Focusing on Value when Driving Change

Blog
14.10.20

We all know we need to focus on creating and delivering value in organisations.

But what do we mean by “value”? And how do we retain focus on the right kind of value, as we go through extreme change?

In this fourth blog in our change series, we’ll share our thinking on how organisations can maintain a laser focus on value when delivering change.

The key to this? An adaptive approach to delivering value.

But first…

What do we mean by “value”?

Indulge me for a moment, with a story.

My house currently has a leaking roof: it’s horrendous when we go through rainy periods (as we’ve recently done). It’s extremely important – valuable – to me to get this fixed.

However if one day my house found itself on fire, fixing that leaky roof would be infinitely less valuable than putting out that fire.

Value is contextual. It is relative.

Let’s now throw in some differing perspectives: in the aftermath of the fire, I want to focus on recovering and protecting our few surviving possessions while my partner wants us to focus on finding us accommodation for the night.

I’m optimising for longer-term financial security, while my partner optimises on our immediate physical security. Both are important.

Value is personal. It is relative to a specific point in time. It is relative to specific outcomes that aren’t always comparable.

So what does this mean for us as business leaders?

As we navigate the challenges we face from both outside and within our organisations, we need a nuanced, adaptive approach to defining and delivering value.

Get better at defining the “right” kind of value

As leaders, we need to concurrently lead from 2 horizons: now and later. Reject the false equivalence that we should only protect our present-day propositions at the expense of creating propositions that will be profitable in the future. Leverage the thinking and portfolio investment practices of organisations who do this well.

Cue: 3 horizons model and future-back thinking. More on this a little later.

We need to define customer and business outcomes for these multiple horizons, taking into account multiple perspectives. By making our inferences and assumptions explicit, we can reduce the battle of opinions amongst CXOs that inevitably results in conflicting organisation goals.

Further to this, we should reject the temptation to only set revenue targets as primary goals for teams to achieve. Business experiments must be diverse and must comprise workforce wellbeing, direct revenue increases (eg pricing changes) and indirect revenue increases (eg via the creation of new forms of customer value). It’s this holistic approach which cements our longer-term viability.

Get better at adapting to change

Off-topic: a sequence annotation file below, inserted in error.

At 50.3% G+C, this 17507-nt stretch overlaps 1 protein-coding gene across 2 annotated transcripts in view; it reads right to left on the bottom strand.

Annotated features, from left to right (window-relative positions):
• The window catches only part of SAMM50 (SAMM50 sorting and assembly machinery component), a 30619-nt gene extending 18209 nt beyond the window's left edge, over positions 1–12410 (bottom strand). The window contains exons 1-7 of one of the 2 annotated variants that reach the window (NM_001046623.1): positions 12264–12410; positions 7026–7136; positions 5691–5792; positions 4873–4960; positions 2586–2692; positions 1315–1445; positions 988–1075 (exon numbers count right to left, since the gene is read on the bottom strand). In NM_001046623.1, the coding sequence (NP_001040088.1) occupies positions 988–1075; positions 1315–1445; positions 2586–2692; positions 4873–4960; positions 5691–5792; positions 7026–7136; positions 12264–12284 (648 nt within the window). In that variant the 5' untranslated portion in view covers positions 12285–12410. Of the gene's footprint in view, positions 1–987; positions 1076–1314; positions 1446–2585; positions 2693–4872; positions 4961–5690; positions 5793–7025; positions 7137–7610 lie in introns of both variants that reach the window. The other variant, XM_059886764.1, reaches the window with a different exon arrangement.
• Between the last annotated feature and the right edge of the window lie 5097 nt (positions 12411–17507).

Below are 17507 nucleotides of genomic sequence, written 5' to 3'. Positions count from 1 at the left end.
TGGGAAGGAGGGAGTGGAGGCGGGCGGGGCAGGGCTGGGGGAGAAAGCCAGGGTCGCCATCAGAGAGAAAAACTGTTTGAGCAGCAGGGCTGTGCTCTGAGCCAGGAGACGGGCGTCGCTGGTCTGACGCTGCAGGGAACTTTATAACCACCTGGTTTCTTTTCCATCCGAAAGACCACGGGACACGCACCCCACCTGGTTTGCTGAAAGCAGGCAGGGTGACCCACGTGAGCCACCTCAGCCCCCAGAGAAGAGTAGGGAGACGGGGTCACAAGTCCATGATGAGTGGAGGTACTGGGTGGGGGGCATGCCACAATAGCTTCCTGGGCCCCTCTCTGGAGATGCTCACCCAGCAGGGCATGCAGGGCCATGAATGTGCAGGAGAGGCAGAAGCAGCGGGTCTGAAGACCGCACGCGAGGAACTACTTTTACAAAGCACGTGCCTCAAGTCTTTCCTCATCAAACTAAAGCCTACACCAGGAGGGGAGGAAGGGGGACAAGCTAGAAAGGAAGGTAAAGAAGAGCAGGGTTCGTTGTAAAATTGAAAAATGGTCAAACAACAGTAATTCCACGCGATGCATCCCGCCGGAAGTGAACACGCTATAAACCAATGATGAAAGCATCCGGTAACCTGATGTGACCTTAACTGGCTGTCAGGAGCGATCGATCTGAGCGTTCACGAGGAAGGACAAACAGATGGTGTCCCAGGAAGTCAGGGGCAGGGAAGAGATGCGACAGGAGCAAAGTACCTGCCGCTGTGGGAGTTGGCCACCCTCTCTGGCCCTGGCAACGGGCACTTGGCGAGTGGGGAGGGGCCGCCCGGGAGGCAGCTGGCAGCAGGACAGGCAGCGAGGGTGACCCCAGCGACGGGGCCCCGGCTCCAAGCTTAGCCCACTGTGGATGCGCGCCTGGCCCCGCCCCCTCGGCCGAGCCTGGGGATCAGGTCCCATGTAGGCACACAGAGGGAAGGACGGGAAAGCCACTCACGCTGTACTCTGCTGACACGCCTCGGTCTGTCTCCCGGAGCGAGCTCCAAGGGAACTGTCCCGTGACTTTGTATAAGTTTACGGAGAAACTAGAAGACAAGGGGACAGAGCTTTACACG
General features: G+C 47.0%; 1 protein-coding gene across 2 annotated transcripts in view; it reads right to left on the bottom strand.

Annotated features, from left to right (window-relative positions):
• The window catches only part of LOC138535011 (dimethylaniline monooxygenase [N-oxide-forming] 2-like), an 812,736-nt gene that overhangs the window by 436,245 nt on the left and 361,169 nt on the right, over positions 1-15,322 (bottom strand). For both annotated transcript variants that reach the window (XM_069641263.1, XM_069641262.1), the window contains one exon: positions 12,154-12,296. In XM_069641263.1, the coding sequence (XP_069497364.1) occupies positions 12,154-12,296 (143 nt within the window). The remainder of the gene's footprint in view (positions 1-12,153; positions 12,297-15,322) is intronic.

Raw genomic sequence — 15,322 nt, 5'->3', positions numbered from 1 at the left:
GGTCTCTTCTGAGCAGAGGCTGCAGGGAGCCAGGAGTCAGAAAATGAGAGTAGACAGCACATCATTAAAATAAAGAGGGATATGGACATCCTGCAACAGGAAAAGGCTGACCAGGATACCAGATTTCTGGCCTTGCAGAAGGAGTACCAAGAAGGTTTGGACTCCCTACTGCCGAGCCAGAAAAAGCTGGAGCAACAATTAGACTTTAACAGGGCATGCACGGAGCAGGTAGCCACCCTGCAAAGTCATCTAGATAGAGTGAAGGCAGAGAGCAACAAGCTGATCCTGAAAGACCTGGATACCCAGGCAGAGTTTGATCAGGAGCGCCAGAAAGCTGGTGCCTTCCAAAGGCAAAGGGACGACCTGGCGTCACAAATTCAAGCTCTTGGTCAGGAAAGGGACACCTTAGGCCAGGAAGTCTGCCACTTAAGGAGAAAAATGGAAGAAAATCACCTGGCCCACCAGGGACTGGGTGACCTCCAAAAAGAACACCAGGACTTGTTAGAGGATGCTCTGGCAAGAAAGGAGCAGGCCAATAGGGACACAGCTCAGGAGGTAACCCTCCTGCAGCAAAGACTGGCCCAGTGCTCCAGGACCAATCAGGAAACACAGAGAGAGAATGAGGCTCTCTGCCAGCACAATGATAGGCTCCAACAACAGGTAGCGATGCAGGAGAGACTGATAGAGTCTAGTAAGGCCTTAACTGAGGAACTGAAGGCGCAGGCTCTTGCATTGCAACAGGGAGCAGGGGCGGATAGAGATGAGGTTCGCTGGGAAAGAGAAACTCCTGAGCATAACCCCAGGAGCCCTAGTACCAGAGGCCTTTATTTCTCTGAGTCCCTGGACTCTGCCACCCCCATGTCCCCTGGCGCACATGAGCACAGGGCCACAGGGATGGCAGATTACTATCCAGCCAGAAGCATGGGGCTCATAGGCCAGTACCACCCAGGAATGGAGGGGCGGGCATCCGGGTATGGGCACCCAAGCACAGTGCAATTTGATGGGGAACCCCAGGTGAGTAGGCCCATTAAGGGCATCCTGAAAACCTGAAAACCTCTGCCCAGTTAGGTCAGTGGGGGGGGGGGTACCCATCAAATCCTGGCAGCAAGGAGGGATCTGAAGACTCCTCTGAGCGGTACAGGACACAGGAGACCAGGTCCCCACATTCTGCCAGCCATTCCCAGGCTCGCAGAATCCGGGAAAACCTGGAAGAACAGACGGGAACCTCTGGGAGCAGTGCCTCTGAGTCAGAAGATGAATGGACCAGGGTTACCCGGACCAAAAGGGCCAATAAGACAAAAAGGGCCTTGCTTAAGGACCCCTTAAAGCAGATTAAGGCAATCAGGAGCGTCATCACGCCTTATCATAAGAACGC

The role of leadership is crucial here. How leaders act in a crisis is one of the biggest indicators and influencers of how organisations respond to change. Leaders need to be responsive, rather than reactive. Responsiveness is deliberate, considered and focused on a broad set of outcomes. Reactiveness is instinctive, narrow in focus and optimises for relieving personal fear and anxiety.

Do leadership teams have the support of a business coach? Do they regularly create time away from fire-fighting, to plan, think and focus on strengthening their working partnerships?

Leaders need to create space to regularly extract themselves from the day-to-day and take a step back, adopt a macro view of their teams and the world around them. Quarterly offsites where leaders speak directly with customers, immerse themselves in trends and other macro insights are a fantastic way to create those lightbulb moments that inform a clear, unified strategy.

What is even better is when leadership teams set working assumptions about the future. Simple yet powerful, these assumptions help teams anchor to some loose vision of the future, whilst providing context around why the business strategy is what it is.

By adding future-back thinking to their toolkit, leaders can motivate their teams with an inspiring vision and empower them to come up with creative ways to create value for customers, employees and shareholders alike.

Is that it?

Sounds simple!

And while we can set a clear approach to navigating change, this is clearly far from easy. A focus on value is just one of 6 foundations for creating sustainable change in organisations. 

We will uncover these 6 foundations of change, at our ‘Secret of the 16%’ event on Wednesday 18th November. 

Sign up here: 👉  Secrets of the 16%

If you’d like to check out the other 3 foundations covered in this blog series:

Leadership, People and Strategy

We hope you enjoyed the latest article in our change series.

neha datt col circle
Written by Neha Datt